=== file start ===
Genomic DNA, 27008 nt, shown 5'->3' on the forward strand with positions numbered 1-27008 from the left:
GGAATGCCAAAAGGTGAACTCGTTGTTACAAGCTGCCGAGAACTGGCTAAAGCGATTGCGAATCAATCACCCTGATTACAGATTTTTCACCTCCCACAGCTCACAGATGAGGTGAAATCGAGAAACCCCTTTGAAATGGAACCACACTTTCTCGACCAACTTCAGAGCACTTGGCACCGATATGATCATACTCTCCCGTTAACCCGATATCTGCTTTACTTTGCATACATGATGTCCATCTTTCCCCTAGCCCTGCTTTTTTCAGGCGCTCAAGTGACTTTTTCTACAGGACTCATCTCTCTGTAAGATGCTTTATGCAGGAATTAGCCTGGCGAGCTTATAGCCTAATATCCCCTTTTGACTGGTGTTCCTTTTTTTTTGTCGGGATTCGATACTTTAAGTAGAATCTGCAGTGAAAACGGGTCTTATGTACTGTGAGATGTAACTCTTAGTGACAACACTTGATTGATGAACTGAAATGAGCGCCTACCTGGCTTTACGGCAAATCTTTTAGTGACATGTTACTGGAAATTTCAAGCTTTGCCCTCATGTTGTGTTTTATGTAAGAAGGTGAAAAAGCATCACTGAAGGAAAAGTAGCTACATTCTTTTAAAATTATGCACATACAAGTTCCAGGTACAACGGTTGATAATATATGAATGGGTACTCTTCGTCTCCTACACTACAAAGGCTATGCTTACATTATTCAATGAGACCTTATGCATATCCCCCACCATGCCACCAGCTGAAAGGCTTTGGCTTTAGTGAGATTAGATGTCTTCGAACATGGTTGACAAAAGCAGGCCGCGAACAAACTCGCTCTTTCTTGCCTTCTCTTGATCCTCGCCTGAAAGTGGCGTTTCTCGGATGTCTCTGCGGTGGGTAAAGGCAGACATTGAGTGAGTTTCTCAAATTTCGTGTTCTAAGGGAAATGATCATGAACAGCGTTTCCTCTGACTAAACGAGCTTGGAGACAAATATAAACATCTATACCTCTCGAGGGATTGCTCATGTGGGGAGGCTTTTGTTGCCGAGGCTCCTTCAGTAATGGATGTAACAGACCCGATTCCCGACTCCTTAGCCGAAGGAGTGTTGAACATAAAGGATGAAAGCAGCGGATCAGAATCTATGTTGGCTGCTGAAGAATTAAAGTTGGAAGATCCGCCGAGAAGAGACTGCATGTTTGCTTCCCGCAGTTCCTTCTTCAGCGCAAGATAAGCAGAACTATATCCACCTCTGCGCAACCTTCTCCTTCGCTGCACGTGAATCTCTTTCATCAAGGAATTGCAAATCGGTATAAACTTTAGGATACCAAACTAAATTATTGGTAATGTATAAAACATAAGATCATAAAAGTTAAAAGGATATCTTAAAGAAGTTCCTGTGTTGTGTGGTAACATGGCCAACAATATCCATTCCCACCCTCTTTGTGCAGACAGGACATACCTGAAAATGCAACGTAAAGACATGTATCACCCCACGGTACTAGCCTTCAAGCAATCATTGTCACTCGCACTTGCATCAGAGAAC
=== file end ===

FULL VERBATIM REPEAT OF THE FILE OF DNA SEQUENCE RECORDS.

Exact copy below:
Genomic DNA, 27008 nt, shown 5'->3' on the forward strand with positions numbered 1-27008 from the left:
GGAATGCCAAAAGGTGAACTCGTTGTTACAAGCTGCCGAGAACTGGCTAAAGCGATTGCGAATCAATCACCCTGATTACAGATTTTTCACCTCCCACAGCTCACAGATGAGGTGAAATCGAGAAACCCCTTTGAAATGGAACCACACTTTCTCGACCAACTTCAGAGCACTTGGCACCGATATGATCATACTCTCCCGTTAACCCGATATCTGCTTTACTTTGCATACATGATGTCCATCTTTCCCCTAGCCCTGCTTTTTTCAGGCGCTCAAGTGACTTTTTCTACAGGACTCATCTCTCTGTAAGATGCTTTATGCAGGAATTAGCCTGGCGAGCTTATAGCCTAATATCCCCTTTTGACTGGTGTTCCTTTTTTTTTGTCGGGATTCGATACTTTAAGTAGAATCTGCAGTGAAAACGGGTCTTATGTACTGTGAGATGTAACTCTTAGTGACAACACTTGATTGATGAACTGAAATGAGCGCCTACCTGGCTTTACGGCAAATCTTTTAGTGACATGTTACTGGAAATTTCAAGCTTTGCCCTCATGTTGTGTTTTATGTAAGAAGGTGAAAAAGCATCACTGAAGGAAAAGTAGCTACATTCTTTTAAAATTATGCACATACAAGTTCCAGGTACAACGGTTGATAATATATGAATGGGTACTCTTCGTCTCCTACACTACAAAGGCTATGCTTACATTATTCAATGAGACCTTATGCATATCCCCCACCATGCCACCAGCTGAAAGGCTTTGGCTTTAGTGAGATTAGATGTCTTCGAACATGGTTGACAAAAGCAGGCCGCGAACAAACTCGCTCTTTCTTGCCTTCTCTTGATCCTCGCCTGAAAGTGGCGTTTCTCGGATGTCTCTGCGGTGGGTAAAGGCAGACATTGAGTGAGTTTCTCAAATTTCGTGTTCTAAGGGAAATGATCATGAACAGCGTTTCCTCTGACTAAACGAGCTTGGAGACAAATATAAACATCTATACCTCTCGAGGGATTGCTCATGTGGGGAGGCTTTTGTTGCCGAGGCTCCTTCAGTAATGGATGTAACAGACCCGATTCCCGACTCCTTAGCCGAAGGAGTGTTGAACATAAAGGATGAAAGCAGCGGATCAGAATCTATGTTGGCTGCTGAAGAATTAAAGTTGGAAGATCCGCCGAGAAGAGACTGCATGTTTGCTTCCCGCAGTTCCTTCTTCAGCGCAAGATAAGCAGAACTATATCCACCTCTGCGCAACCTTCTCCTTCGCTGCACGTGAATCTCTTTCATCAAGGAATTGCAAATCGGTATAAACTTTAGGATACCAAACTAAATTATTGGTAATGTATAAAACATAAGATCATAAAAGTTAAAAGGATATCTTAAAGAAGTTCCTGTGTTGTGTGGTAACATGGCCAACAATATCCATTCCCACCCTCTTTGTGCAGACAGGACATACCTGAAAATGCAACGTAAAGACATGTATCACCCCACGGTACTAGCCTTCAAGCAATCATTGTCACTCGCACTTGCATCAGAGAAC